This was an deliberate choice; although Infogrames has been going around lately with a nametag saying “HELLO my name is Atari” – and hey, why not; it’s a good name – that doesn’t make Infogrames the historical Atari any more than the creep in the purple spandex with the bowling ball is the historical Jesus. (Not that I’m relating Infogrames to a fictional sex offender – though he is a pretty cool character.) The question arises, though – what about those companies which live on in both name and body, yet which we don’t really recognize anymore? You know who I’m talking about; the cool rebels you used to know in high school, who you see ten years later working a desk job, or in charge of a bank. You try to joke with them, and they don’t get a word you’re saying. You leave, feeling a mix of fear and relief that (as far as you know) you managed to come out of society with your personality intact.

The same thing happens in the videogame world – hey, videogames are people; all our sins are handed down. This article is a document of five great companies – that started off so well, ready to change the world – that… somehow we’ve lost, even as they trundle on through the successful afterlife of our corporate culture. And somehow that just makes us miss them all the more. Continue reading “Five That Didn’t Fall”


There’s this mission in Fable, where I’m supposed to rescue a kid from a cave filled with monsters. I tried twice to beat it. It wasn’t any fun at all. I mean, I really did not enjoy it. The second time I nearly did finish, but I died again. The third time, which I attempted just today, I succeeded — but then I failed anyway because the kid I was supposed to protect got killed somehow. When I failed, I figured, ah, well. So I failed it. At least I didn’t have to worry about it anymore.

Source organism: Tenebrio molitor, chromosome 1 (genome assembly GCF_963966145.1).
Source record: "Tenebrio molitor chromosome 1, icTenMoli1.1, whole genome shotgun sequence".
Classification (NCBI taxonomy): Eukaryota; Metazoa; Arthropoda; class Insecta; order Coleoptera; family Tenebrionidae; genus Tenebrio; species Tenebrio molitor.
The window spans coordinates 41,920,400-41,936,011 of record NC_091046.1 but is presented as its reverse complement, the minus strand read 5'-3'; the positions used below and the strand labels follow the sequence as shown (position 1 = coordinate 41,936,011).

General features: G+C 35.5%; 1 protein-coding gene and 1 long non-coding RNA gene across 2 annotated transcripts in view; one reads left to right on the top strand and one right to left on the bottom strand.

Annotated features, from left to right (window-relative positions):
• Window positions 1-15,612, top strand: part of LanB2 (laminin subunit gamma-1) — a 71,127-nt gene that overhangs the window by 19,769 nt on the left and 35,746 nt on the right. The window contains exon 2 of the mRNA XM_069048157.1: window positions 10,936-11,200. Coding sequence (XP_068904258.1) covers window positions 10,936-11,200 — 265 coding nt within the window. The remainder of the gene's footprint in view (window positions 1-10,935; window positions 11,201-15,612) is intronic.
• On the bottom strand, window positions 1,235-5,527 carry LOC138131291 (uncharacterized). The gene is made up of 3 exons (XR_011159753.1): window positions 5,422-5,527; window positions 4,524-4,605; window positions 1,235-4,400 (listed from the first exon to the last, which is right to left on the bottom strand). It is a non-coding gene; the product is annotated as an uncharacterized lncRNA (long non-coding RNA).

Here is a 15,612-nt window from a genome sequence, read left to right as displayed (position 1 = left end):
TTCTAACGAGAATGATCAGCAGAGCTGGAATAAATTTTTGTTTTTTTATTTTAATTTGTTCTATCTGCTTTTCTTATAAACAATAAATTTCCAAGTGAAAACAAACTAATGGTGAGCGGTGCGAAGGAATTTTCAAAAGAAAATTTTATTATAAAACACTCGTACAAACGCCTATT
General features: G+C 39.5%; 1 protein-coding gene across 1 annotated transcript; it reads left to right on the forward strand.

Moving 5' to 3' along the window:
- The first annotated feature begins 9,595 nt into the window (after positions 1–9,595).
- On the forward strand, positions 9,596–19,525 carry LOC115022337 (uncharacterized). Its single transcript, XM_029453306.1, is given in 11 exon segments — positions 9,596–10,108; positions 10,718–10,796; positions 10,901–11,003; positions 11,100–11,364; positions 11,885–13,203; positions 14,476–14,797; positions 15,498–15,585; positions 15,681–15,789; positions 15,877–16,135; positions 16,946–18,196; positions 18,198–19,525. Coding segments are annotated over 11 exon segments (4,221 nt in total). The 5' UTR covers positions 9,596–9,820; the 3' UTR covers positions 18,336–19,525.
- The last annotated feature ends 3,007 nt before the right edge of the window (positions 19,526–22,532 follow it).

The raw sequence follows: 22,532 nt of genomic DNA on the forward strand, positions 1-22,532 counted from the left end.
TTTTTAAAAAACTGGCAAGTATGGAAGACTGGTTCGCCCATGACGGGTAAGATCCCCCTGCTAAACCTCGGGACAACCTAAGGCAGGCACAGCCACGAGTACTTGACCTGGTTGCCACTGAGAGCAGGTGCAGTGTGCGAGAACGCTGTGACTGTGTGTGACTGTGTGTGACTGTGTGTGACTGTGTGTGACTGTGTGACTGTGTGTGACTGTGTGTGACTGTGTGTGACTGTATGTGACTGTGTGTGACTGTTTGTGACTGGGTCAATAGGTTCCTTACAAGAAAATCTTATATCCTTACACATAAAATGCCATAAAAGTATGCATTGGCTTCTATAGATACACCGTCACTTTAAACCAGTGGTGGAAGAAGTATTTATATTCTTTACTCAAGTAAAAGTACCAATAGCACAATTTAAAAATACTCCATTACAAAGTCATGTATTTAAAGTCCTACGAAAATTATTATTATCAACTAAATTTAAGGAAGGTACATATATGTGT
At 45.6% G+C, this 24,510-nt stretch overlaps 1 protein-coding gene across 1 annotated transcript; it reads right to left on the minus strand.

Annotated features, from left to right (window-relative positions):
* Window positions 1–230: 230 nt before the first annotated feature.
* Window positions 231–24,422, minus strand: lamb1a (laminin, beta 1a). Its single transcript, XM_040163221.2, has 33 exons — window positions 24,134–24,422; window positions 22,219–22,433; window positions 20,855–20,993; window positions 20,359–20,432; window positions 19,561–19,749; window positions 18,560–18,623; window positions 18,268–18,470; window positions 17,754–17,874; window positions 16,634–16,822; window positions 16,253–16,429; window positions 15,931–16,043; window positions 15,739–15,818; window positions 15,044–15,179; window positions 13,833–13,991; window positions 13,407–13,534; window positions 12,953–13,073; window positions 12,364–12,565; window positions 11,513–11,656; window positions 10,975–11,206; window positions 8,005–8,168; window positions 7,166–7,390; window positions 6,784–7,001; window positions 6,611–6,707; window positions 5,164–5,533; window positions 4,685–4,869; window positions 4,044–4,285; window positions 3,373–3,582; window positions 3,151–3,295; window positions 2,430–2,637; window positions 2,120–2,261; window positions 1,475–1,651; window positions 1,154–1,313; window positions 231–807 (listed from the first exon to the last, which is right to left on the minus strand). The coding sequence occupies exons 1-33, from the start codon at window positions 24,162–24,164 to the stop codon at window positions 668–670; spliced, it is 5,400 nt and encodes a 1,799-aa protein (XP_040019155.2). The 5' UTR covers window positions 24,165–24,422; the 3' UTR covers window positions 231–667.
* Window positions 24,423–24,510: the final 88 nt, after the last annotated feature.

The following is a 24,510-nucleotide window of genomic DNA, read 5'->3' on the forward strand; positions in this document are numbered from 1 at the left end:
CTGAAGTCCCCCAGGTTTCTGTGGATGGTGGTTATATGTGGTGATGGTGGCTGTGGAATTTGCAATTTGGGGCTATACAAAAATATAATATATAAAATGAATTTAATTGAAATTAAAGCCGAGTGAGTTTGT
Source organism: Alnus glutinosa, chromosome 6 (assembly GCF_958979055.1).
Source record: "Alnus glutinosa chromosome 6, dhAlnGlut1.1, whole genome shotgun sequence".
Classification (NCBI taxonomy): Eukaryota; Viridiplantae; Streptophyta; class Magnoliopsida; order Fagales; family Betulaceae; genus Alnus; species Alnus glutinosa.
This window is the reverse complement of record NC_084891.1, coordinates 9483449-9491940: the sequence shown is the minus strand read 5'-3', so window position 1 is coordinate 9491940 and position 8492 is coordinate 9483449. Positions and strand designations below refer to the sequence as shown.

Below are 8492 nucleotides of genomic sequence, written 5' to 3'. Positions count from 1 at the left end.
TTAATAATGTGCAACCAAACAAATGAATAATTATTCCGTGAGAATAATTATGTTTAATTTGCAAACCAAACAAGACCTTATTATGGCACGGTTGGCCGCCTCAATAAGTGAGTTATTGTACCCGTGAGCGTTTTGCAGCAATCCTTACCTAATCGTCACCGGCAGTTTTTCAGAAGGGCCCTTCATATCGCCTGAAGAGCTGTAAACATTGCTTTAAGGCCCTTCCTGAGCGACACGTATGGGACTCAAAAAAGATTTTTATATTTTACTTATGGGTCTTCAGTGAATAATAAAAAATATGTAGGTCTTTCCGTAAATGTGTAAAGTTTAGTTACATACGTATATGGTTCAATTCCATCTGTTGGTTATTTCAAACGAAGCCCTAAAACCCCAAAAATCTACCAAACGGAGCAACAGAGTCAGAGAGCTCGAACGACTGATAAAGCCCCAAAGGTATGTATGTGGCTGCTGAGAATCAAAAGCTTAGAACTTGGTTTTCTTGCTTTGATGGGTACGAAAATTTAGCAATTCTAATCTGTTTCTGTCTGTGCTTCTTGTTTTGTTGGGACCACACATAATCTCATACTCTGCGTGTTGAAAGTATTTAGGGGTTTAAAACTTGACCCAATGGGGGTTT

So. I was forced to start again.

Finally I completed the quest effectively. I went back to the guild and leveled-up. I went back to town. I bought a few items. I checked on my wife.


I… I tried loading the last autosave. It was was just before that quest, again.

I’m… about to kill something.

I certainly don’t feel compelled to continue playing.

“‘Chicken-chaser’? Does that mean you… chase chickens?”

I just got Fable.

Why the fuck is there a top-level menu item to watch commercials for other, unrelated games published by Microsoft? I mean. Could they not have used that disc space for something more constructive?

I feel slightly dirty for having witnessed this.


I actually am enjoying the hell out of this, even if it’s not what I expected. It’s not even close. I was waiting for a cross between Shenmue and Morrowind. That sounded like the original concept for the game, anyway. Now it’s more like the offspring of Zelda and The Sims.

It sure ain’t the revolutionary leap it was touted as. It has a lot of charm, though. Even if the save system is bothersome, and I CAN’T GET THE DAMNED GOD-VOICE TO SHUT UP.

If the game were to just leave me alone and let me do my own thing without badgering me like, uh, any recent version of Zelda, I would have little problem with it. From what I’ve seen. Even its dumb videogamey qualities (the chests littered around the game world) seem on some level deliberate. If the game were to take itself seriously, I might not feel the same way. The tone is just what’s needed, though, to make it work in the form it is.

This evening, as I was pouring virtual beer into a virtual barmaid, in real life a terror-soaked voice echoed from down the street: “HELP! OH GOD, HELP! CALL THE POLICE! SOMEBODY! HELP ME PLEASE! SAVE ME! OH GOD! POLICE!” And. So on.

This was followed by another voice: “What the FUCK‘s your problem, huh?” And a smacking sound.

Then. Nothing.

Several minutes later, we heard a series of loud noises. Noises I have trouble finding words for. They sounded like the midway between a buzz-saw and someone sucking ice cream through a straw.

I don’t know what connection, if any, exists between the above events.


I just realized why the music so made me think of Danny Elfman — to the point where I was constantly tempted to mutter “something’s up with Jack/something’s up with Jack…”.

It’s because the music is written by Danny Elfman.

I, uh, had forgotten that.